2061. the origin of “organic”

Since we ten to oppose the mechanical with the organic, this is a surprise

organ (n.)  from Online Etymologoical Dictionary.

fusion of late Old English organe, and Old French orgene (12c.), both meaning “musical instrument,” both from Latin organa, plural of organum “a musical instrument,” from Greek organon “implement, tool for making or doing; musical instrument; organ of sense, organ of the body,” literally “that with which one works,” from PIE *werg-ano-, from root *werg- “to do.”

Applied vaguely in late Old English to musical instruments; by late 14c. the sense of the word (used in both singular and plural form) narrowed to the musical instrument now known by that name (involving pipes supplied with wind by a bellows and worked by means of keys), though Augustine (c. 400) knew this as a specific sense of Latin organa. The meaning “body part adapted to a certain function” is attested from late 14c., from a Medieval Latin sense of Latin organum. Organist is first recorded 1590s; organ-grinder is attested from 1806.

and for clarification..

organic (adj.)

1510s, “serving as an organ or instrument,” from Latin organicus, from Greek organikos “of or pertaining to an organ, serving as instruments or engines,” from organon “instrument” (see organ). Sense of “from organized living beings” is first recorded 1778 (earlier this sense was in organical, mid-15c.). Meaning “free from pesticides and fertilizers” first attested 1942. Organic chemistry is attested from 1831.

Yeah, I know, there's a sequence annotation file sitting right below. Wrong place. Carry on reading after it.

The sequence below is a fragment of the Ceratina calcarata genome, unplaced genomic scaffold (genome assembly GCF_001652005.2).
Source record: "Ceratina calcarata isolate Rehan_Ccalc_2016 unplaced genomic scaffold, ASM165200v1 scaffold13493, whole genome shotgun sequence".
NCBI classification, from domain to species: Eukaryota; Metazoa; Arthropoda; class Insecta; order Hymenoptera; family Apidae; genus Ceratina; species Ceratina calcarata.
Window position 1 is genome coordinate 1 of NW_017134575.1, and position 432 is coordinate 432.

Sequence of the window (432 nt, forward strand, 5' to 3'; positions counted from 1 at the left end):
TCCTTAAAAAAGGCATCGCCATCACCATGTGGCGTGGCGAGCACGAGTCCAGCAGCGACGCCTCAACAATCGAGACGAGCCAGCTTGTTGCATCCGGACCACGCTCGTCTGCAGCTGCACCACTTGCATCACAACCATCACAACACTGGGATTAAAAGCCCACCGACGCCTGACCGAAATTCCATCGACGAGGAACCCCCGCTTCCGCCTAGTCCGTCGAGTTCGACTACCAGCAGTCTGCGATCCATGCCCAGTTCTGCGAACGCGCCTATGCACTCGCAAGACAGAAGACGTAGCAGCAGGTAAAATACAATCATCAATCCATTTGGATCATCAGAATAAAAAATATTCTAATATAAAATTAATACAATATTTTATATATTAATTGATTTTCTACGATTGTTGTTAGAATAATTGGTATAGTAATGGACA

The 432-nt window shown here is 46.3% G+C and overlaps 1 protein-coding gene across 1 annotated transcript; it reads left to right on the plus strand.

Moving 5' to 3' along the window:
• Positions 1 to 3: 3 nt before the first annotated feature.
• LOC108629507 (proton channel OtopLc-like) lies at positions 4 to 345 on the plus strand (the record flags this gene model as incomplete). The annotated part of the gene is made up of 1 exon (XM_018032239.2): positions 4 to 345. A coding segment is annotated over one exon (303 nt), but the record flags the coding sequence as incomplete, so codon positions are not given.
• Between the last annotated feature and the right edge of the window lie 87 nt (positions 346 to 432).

I like the musical aspect but don’t like the tool side. So do we need another word for “organic?” I have often quote Manuel DeLanda, “in the mechanical parts maintain their integrity when part of a larger system. In the organic the parts do not maintain their integrity when part of a larger system.” I like this distinction but is not sonsistent with its origin in “tool”



4 thoughts on “2061. the origin of “organic”

  1. jessiehenshaw says:

    I think the etymologists are all quoting each other and got it wrong, didn’t look as the long inherited colloquial usage. Ah “organ” is “a thing that works,” not “a thing one works on.” so clearly there are two roots that split before Greek was codified that mixed up the meanings. Otherwise we would not have the meanings of organic or organization that we have. “Org” seems much more commonly associated with things that work as a whole and by themselves.

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